Today’s post is quite close to my heart. As a trainer to countless women over 50 that are either at risk for or have been diagnosed with osteoporosis/oseteopenia, I’ve seen first hand how it can impact their lives. Now I’ve got a bone to pick with all you ladies over 25 out there who are not taking your bone health more seriously. Ok, bad joke, but I promise it will be the last one. The reason is because this is a very serious matter and needs to be at the forefront of anyone’s overall wellness plan. Most women that I talk to don’t even give their bone mass a second thought. This is a huge mistake!
In North America, osteoporosis affects about 10% of the population, with average bone loss measuring about 1% per year after age 35, 3% per year during the first five years of menopause and 1% per year there after. So why do we care about this ?
Osteoporosis is a major health threat for the aging population. An estimated 10 million Americans have the disease and almost 34 million have low bone mass, putting them at risk for spine and hip fractures. Women are more likely to suffer from it than men.
Our skeleton is what enables us to stand erect and achieve extraordinary feats of artistic grace, athletic endeavor and physical endurance. It supports surrounding tissues and protects vital organs and other soft tissues of the body. The skeleton gives attachment to the muscles, providing leverage and assisting in body movement. It is also the storage site for many important minerals and lipids. Our skeleton along with our muscles give us our shape and to a large degree this is something we can control.
Drugs and Supplements to Combat Bone Loss
Annual sales of prescription bisphosphonates, the most popular drugs to combat bone loss, exceed $3.5 billion. This is amazing statistic and one that is sure to grow. Two new studies show the bones of some post-menopausal women who take bisphosphonates (Actonel, Boniva, Fosamax, Reclast) to ward off osteoporosis can stop rejuvenating and become brittle after long-term use.
Those using some of these medications for four to five years may be at risk for sudden fractures of the femur, the main thigh bone. I have a few personal training clients that have reported the relief they felt from going off the drugs and that it did not affect subsequent bone density scans.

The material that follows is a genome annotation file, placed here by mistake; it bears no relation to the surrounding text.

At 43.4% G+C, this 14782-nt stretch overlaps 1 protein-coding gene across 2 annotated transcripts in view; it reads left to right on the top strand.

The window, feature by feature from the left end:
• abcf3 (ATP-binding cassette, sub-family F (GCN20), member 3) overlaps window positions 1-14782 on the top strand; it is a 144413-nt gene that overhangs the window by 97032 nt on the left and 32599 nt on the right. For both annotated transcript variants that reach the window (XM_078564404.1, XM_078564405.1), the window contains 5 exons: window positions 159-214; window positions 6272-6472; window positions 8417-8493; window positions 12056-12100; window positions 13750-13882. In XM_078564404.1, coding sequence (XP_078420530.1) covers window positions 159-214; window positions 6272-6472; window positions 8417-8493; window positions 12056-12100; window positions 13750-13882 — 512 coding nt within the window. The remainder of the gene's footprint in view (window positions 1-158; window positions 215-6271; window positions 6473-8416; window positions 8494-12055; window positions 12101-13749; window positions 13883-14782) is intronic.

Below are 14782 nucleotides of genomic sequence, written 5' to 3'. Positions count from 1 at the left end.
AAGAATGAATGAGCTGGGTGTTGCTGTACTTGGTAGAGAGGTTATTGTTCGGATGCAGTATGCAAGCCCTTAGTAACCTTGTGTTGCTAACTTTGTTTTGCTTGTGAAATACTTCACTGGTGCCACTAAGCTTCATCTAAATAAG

So is it worth it? To put your fate exclusively in the hands of prescription companies? Do they really have your best interests in mind?
Many people concerned with bone loss take calcium and magnesium supplementation to argument their efforts. Does it work? Well yes and no. Skeletal tissue serves the body as a major calcium storage facility; in fact it contains 500-1000 times more calcium than all other tissues combined. But healthy strong bones also contain many other minerals including phosphorus, fluorine, iodine, iron, magnesium, manganese, silicon and vanadium. Ideally a multiple mineral compound featuring a dozen or more essential minerals and trace elements should be taken throughout the day to ensure an optimal range and reliable intake of minerals (supply the demand).
Is Weight Training The Best Option For Bone Loss?
To a large degree, the composition of bone is regulated by the amount of strain or pressure on the bone. This is a function of both gravity and the influence of muscle contraction.More strain leads to greater mineral integration and a favorable influence on bone density. Inactivity is harmful to our bones and accelerates porosity and decay. As muscles shorten they force movement by tugging on bones through attachment by tendons.
Weight-bearing exercise, the ONLY safe and natural way to create and maintain bone mass.
Swimming, cycling, running, dancing and aerobics are fine for improving heart and lung capacity, and many sports provide excellent recreational enjoyment. But aerobic exercise alone provides minimal growth stimulation, as the mechanical “pull” of muscle attached to bone is almost always countered by cortisol (tissue wasting) elevation, a decline in testosterone and massive oxidative stress caused by breathing in high volumes of oxygen.
What is needed is a controlled and progressive strength training program aimed at maximizing the development of skeletal muscle, cartilage, connective tissue, ligaments, tendons and bone mass.
How to get started on a weight training program?
Your program must consist of lifting heavy weights that are consistent with your current needs and abilities. The range of training options are highly individual but should stress the body effectively. Read some of my recent posts to get a clear idea of how to set up a weight training program and how hard you should be working to get the best results.
It’s no wonder osteoporosis is so prevalent, as the average North American adult drinks too much alcohol, smokes too many cigarettes and eats too much refined food. Heavy metals, antacids and many medications cause extensive bone loss. The consumption of high fat denatured protein, damaged by extended exposure to heat, excessive salt and even milk consumption can all contribute. The average diet is just too acidic. And the #1 risk factor? Inactivity.
As we age without any opposition, bones start to deminerialize after about age 30 and even sooner! In women this process accelerates as estrogen levels decrease. It’s time we all take our health into our own hands and use the best natural anti-aging product and osteoporosis prevention prescription on the market today- weight training.
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